And she hasn’t been shy about any of this. Her record on reproductive rights has been well-established for years, it’s full-throated, and it’s front and center in her campaign. Planned Parenthood Action Fund President Cecile Richards even spoke at the Democratic National Convention. (Here’s a run-down of Clinton’s positions and record on reproductive rights.) Continue reading “A Reason to Vote for Clinton: Reproductive Rights”

A Reason to Vote for Clinton: Reproductive Rights

Hillary Clinton Nominated

Hillary Clinton

This has been a difficult primary, with inspiring things and shitty things on both sides. But I’m going to take a moment and be weepy and proud at the historic nomination of Hillary Clinton, the first woman to be nominated as a major party Presidential candidate.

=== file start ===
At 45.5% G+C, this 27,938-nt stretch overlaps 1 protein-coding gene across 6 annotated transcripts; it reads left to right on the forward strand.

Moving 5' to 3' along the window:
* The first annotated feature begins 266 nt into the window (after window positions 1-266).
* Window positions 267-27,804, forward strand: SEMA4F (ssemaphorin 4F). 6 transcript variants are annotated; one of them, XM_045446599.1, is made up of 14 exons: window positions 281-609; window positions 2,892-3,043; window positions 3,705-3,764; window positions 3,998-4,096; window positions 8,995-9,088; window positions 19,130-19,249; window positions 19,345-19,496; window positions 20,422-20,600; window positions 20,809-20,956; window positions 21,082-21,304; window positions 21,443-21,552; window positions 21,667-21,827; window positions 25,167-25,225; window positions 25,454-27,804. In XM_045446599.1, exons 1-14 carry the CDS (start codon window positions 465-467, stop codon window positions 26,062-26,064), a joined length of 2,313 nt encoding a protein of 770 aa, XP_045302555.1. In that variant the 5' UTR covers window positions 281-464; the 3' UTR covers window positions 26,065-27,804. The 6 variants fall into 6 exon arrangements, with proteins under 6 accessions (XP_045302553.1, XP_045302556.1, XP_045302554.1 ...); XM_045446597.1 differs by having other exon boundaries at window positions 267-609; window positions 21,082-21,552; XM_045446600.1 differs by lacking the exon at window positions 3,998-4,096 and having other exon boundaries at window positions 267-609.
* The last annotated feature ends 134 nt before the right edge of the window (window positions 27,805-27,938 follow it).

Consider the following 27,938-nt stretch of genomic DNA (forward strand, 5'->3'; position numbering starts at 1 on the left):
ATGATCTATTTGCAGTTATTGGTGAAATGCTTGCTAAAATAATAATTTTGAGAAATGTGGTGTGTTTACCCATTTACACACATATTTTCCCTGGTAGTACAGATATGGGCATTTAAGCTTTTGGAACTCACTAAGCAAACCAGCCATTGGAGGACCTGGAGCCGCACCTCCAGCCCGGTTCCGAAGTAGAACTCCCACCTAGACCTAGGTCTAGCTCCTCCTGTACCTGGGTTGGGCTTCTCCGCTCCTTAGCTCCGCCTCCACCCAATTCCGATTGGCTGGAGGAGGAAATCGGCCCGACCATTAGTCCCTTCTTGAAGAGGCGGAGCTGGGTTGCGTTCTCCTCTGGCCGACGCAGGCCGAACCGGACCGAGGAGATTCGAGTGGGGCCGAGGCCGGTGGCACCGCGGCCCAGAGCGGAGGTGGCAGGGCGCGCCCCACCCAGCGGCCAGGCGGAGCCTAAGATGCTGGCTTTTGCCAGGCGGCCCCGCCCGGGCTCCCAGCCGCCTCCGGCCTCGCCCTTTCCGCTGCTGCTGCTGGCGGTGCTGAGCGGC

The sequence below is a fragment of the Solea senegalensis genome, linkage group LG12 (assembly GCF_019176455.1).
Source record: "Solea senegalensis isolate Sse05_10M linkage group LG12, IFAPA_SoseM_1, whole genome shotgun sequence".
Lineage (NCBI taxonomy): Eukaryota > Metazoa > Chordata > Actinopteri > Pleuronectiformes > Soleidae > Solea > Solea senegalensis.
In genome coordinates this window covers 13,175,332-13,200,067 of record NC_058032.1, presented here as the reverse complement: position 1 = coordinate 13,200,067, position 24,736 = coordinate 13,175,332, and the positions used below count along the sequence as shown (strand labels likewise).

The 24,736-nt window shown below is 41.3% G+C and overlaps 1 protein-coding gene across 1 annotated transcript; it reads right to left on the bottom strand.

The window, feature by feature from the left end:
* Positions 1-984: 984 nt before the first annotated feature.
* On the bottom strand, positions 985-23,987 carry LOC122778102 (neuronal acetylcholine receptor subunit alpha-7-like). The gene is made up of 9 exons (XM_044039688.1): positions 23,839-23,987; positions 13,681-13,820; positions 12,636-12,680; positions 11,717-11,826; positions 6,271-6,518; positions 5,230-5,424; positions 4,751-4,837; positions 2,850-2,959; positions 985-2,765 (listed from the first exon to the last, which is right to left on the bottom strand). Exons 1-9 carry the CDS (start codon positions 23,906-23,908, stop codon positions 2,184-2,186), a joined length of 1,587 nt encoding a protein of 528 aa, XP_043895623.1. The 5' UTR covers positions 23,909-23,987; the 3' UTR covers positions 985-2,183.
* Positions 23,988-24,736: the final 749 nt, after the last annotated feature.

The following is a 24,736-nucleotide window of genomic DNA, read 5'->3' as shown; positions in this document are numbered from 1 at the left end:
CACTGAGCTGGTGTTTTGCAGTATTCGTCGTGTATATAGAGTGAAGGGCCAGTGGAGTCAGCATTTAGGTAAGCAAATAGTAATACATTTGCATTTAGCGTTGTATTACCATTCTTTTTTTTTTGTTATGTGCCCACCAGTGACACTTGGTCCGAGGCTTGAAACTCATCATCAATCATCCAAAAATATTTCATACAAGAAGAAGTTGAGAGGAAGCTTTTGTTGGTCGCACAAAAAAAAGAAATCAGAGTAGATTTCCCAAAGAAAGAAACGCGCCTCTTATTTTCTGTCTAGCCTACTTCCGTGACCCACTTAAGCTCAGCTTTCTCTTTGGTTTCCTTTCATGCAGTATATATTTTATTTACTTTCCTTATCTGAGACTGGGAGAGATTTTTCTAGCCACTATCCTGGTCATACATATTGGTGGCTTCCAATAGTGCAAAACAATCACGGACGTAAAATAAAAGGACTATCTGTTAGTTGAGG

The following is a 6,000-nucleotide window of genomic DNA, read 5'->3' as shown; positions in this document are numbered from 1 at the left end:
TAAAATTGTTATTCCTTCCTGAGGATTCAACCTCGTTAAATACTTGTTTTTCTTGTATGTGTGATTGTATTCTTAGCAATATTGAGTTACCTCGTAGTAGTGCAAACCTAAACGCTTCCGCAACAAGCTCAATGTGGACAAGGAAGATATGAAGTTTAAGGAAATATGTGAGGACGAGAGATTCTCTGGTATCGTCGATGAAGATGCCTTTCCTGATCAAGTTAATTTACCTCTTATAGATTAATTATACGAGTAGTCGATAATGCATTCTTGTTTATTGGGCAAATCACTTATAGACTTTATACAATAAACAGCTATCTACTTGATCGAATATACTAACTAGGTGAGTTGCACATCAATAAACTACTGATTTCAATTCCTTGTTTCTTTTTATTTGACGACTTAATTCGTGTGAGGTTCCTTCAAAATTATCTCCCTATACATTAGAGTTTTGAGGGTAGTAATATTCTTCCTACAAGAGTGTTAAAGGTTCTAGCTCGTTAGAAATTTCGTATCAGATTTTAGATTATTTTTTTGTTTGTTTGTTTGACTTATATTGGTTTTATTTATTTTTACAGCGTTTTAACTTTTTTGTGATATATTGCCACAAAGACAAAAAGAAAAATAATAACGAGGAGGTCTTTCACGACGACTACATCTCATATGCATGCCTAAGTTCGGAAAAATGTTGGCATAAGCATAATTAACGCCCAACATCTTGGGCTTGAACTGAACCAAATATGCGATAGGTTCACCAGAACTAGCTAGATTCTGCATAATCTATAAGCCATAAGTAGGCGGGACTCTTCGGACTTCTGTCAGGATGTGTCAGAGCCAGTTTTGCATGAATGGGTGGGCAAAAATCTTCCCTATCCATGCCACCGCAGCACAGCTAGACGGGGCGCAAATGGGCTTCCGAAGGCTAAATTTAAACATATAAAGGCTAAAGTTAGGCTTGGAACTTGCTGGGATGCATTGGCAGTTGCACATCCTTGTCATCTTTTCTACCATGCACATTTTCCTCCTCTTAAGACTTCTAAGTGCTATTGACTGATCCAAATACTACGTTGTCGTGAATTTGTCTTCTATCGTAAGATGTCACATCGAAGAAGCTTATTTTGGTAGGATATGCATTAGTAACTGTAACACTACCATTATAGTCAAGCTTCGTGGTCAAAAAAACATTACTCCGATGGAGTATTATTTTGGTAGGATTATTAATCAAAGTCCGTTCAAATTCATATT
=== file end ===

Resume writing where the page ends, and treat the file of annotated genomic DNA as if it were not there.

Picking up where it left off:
(Hillary haters: please, don’t post it here. There’s plenty of other places, and there will be lots of other times. Thanks.)

Hillary Clinton Nominated

Clinton and Trump are Not the Same

Fascism in dictionary

If you think Clinton and Trump are basically the same, I urge you: Please, PLEASE, read this. It’s an extensive summary documenting large numbers of ways in which Trump is a literal fascist. That’s not hyperbole.

And if you think Trump could never be elected: People said he’d never be nominated, either. This is a close election — much, much closer than it should be, given that one of the candidates is a literal fascist.

If you have problems with Clinton — say so. I would urge you to take some time and fact-check your opinions about her: there’s been a decades-long right-wing smear campaign against her, much of which is being repeated by people on the left. I would also urge you to look at some of the ways many attacks on her, including attacks from the left, are sexist. If you’ve checked the negative things you think about her and they turn out to be true and fair and not a sexist-double-standard, say so.